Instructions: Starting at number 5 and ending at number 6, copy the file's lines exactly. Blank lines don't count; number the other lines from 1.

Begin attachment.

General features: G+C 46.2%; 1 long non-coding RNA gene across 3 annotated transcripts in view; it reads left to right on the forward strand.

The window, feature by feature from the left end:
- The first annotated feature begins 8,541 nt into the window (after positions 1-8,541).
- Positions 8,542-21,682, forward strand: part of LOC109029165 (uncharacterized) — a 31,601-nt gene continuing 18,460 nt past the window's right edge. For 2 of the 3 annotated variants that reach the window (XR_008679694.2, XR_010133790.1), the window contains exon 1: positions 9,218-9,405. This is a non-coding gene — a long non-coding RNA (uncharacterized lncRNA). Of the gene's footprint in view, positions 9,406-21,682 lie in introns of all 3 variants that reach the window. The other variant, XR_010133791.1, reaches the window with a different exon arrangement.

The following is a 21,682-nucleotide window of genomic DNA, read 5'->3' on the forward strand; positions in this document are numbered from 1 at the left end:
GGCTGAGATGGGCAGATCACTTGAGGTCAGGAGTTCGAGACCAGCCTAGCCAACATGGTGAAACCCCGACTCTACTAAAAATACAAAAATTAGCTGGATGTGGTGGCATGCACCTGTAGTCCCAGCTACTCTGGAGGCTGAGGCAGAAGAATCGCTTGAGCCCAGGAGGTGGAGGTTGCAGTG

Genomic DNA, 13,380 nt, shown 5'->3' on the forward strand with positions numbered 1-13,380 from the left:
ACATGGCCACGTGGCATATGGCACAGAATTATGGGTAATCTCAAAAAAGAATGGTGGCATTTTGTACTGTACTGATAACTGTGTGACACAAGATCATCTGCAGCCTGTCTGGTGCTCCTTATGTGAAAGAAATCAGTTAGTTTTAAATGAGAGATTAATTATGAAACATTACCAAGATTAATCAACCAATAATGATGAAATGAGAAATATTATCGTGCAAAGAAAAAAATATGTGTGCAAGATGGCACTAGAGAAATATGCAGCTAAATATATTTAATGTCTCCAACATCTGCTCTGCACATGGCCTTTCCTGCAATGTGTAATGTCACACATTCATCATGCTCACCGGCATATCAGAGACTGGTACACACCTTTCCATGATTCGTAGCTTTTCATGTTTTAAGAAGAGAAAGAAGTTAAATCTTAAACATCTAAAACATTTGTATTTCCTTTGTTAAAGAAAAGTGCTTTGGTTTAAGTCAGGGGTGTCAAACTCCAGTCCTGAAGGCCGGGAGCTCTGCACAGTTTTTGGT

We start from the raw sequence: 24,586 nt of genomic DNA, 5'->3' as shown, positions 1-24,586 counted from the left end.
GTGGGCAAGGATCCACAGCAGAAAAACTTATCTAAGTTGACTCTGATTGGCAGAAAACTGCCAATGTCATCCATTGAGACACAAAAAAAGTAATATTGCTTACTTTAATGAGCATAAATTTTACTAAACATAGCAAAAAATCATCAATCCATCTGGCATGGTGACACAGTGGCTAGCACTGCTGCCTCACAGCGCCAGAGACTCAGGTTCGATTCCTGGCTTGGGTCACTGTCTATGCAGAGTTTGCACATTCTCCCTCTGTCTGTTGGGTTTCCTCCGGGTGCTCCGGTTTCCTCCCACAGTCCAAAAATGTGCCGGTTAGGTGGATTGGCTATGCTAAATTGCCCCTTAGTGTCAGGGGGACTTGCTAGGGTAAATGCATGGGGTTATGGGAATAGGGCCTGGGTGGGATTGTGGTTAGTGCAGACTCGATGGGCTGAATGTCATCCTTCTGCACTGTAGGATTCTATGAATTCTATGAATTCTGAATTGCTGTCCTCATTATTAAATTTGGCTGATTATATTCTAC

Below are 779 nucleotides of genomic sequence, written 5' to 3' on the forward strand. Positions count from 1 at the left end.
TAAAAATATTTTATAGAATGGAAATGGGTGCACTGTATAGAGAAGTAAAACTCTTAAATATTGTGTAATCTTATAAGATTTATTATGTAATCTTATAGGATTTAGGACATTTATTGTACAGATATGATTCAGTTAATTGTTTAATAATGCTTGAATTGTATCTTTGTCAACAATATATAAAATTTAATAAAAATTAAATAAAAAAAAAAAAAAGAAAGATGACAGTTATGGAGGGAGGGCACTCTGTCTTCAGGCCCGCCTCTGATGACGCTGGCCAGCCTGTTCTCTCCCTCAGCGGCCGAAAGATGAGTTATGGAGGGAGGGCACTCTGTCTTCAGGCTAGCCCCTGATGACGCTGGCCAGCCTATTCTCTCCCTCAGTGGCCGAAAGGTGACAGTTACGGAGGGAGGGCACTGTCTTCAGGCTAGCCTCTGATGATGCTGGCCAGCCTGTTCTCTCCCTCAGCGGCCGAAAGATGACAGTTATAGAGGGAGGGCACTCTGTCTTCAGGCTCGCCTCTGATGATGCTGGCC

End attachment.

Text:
The following is a 21,682-nucleotide window of genomic DNA, read 5'->3' on the forward strand; positions in this document are numbered from 1 at the left end:
GGCTGAGATGGGCAGATCACTTGAGGTCAGGAGTTCGAGACCAGCCTAGCCAACATGGTGAAACCCCGACTCTACTAAAAATACAAAAATTAGCTGGATGTGGTGGCATGCACCTGTAGTCCCAGCTACTCTGGAGGCTGAGGCAGAAGAATCGCTTGAGCCCAGGAGGTGGAGGTTGCAGTG